Local seniors can plan on receiving an increase next year from Social Security – although not a large one. The Social Security cost-of-living adjustment (COLA) for 2020 will be considerably lower than the 2.8 percent COLA received this year, according to a new estimate from The Senior Citizens League (TSCL). “The government’s consumer price index data for August indicates that COLA recipients can expect to get a benefit boost of about 1.6 percent in 2020,” says TSCL’s Social Security policy analyst, Mary Johnson. “That would raise an average retiree benefit of $1,460.00 by about $23.40 per month, a big drop from the $40.90 that people with that level of benefits received this year,” Johnson says.
The COLA for 2020 will be announced in less than a month. A COLA of 1.6 percent would be the lowest COLA since 201
The below-average COLAs are having a significant impact on lifetime Social Security income and the standard of living of retirees, particularly those who have been retired since 2009. According to an analysis by Johnson, Social Security benefits are about 17.5 percent lower today than they would have been if inflation had averaged the more typical 3% over the same period. “Over ten years that’s about $17,299 less in retirement income for someone with average benefits,” Johnson notes.
Because low COLAs compound over time, this loss of income due to low COLAs will continue to grow deeper as beneficiaries age. “This has not gone unnoticed by those who depend on these annual adjustments,” she says. “Many Social Security recipients tell us their standard of living has declined,” Johnson says.
While retirees won’t be getting as much in their Social Security checks in 2020, the Part B premium, on the other hand, is expected to go up considerably more than it did this year. In 2019, most beneficiaries paid $1.50 per month more than in 2018. In 2020, however, the Medicare Trustees have forecast that Part B premiums will increase from $135.50 to $144.30 per month — $8.80 per month more. After the deduction for Part B premiums, that would leave the retirees with average benefits, roughly $15 per month more to cover all other rising costs which typically include higher Medicare supplemental and prescription drug insurance premiums and out – of – pocket costs.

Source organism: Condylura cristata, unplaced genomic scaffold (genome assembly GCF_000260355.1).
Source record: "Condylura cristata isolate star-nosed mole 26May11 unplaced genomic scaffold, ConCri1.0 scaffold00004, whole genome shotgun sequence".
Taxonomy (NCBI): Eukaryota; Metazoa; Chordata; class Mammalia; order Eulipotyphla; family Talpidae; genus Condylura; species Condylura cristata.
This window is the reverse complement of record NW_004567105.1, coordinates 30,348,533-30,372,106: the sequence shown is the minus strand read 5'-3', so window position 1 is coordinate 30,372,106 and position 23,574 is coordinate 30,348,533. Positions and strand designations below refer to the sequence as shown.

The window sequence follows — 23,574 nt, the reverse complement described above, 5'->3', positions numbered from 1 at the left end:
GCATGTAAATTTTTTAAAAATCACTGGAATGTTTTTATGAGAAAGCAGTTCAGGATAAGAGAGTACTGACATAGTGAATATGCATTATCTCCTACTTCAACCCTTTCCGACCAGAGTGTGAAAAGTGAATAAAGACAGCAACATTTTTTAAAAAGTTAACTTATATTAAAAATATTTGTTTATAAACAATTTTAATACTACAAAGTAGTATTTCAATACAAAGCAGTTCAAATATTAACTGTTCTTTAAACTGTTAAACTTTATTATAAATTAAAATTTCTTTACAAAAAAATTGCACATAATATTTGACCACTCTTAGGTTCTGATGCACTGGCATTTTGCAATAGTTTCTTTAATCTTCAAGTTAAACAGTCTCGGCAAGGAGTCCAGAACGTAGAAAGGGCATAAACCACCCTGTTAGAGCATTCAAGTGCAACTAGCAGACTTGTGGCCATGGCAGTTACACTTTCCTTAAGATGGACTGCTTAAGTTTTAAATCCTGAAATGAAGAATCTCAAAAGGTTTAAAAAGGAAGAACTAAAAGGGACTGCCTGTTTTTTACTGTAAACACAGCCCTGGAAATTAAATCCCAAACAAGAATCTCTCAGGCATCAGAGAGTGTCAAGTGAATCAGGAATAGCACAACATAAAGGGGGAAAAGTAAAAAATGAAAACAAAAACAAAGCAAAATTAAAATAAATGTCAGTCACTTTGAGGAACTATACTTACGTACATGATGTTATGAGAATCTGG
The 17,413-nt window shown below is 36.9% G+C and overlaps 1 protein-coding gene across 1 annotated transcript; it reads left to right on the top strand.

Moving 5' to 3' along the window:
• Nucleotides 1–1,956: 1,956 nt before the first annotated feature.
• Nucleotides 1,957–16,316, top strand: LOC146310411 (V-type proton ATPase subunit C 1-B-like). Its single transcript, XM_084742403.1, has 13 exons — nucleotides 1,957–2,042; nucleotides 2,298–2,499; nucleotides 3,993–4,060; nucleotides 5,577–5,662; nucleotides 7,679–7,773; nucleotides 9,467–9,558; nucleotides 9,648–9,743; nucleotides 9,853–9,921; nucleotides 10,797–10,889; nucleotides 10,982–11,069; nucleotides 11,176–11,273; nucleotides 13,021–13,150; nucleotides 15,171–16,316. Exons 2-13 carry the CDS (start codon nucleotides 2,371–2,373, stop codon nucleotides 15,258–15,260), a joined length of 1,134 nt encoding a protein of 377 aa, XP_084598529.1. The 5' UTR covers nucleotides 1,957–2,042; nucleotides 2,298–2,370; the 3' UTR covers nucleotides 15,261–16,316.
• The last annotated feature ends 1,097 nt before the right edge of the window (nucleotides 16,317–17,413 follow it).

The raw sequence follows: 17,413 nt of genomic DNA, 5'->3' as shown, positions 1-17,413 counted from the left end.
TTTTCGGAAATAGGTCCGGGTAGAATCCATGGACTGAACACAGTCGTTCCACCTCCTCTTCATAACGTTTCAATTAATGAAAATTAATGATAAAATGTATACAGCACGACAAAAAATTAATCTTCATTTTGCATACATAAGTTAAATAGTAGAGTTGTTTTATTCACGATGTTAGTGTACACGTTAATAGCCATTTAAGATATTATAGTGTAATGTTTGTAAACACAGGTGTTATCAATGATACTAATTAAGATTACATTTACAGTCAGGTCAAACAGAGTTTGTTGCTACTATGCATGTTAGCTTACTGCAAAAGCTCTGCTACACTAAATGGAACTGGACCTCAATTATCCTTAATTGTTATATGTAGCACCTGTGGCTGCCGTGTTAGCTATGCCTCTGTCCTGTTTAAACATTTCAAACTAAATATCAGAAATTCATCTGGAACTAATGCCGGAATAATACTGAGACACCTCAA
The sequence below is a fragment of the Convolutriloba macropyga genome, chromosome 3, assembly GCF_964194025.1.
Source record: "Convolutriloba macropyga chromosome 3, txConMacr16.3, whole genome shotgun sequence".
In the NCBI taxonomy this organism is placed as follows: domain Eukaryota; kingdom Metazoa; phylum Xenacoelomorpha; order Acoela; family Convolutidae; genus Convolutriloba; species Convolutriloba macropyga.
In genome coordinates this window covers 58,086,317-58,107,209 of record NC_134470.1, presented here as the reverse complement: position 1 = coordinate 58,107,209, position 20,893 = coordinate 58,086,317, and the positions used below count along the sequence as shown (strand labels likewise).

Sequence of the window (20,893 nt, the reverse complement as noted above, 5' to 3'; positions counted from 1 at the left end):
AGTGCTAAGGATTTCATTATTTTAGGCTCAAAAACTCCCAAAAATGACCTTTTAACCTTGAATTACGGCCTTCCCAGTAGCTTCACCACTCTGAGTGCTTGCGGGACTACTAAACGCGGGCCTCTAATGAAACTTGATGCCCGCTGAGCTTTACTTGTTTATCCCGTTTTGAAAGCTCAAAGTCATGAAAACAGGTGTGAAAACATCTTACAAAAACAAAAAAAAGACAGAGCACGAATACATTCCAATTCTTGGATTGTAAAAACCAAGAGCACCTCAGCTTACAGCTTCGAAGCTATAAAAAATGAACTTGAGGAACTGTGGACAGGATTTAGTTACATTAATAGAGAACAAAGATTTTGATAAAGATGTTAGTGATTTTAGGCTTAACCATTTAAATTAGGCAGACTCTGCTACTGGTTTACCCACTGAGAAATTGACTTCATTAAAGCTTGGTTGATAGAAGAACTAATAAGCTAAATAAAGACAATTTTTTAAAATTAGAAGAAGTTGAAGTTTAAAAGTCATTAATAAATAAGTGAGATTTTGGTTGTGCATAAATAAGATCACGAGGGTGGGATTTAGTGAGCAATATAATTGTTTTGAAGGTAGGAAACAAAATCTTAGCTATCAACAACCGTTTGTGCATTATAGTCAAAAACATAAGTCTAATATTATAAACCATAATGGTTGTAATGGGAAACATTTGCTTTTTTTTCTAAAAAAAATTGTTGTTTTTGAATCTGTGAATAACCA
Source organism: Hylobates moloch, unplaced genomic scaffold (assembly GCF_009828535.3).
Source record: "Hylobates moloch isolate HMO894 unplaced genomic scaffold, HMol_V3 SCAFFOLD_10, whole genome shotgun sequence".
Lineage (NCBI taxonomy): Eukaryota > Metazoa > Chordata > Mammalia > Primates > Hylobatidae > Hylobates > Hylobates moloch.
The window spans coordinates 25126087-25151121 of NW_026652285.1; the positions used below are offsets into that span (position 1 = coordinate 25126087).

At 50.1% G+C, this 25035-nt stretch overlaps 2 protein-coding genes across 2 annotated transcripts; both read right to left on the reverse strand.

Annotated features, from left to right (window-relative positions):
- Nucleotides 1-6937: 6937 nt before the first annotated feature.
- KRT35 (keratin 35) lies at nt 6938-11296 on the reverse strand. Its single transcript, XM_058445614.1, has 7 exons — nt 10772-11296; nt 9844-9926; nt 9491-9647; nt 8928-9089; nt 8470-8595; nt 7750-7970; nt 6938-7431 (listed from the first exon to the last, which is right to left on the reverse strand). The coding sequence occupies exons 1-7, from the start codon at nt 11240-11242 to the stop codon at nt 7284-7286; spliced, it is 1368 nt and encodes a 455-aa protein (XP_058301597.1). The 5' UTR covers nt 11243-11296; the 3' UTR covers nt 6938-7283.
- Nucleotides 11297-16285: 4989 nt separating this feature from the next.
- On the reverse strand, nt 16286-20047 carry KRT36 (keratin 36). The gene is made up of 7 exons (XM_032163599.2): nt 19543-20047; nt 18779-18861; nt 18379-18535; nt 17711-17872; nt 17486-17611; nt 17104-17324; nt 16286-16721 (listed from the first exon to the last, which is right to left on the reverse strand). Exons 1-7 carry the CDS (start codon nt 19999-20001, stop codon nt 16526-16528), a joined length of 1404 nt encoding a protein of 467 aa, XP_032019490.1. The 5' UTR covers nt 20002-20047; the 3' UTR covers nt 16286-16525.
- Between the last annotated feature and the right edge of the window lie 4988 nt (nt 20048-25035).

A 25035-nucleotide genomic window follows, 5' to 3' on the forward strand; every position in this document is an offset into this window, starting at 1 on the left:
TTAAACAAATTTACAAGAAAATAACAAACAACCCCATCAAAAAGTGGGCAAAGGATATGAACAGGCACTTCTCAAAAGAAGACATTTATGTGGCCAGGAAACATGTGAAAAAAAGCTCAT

Social Security recipients with the lowest benefits may not see much if any increase at all. “If premiums rise by $8.80 or more, and if the cost-of-living adjustment (COLA) is 1.6 percent as we estimate, then Social Security recipients with benefits of about $550 or less are at risk of seeing the Part B premiums take their entire COLA, leaving nothing extra to deal with other rising costs,” Johnson says.
When an individual’s Part B premium rises more than the dollar amount of their COLA, that doesn’t necessarily mean that the premium deduction would cut into existing Social Security benefits. Due to a special provision of law known as the Social Security “hold harmless” provision, the Medicare Part B premium is adjusted to prevent a reduction in Social Security benefits from December of the previous year. The provision only applies to about 70% of all Medicare beneficiaries, however, and those who are not protected include people whose overall income is so low that their Medicare Part B premium is paid by state Medicaid programs, and individuals with incomes above $85,000 or married couples with incomes above $175,000.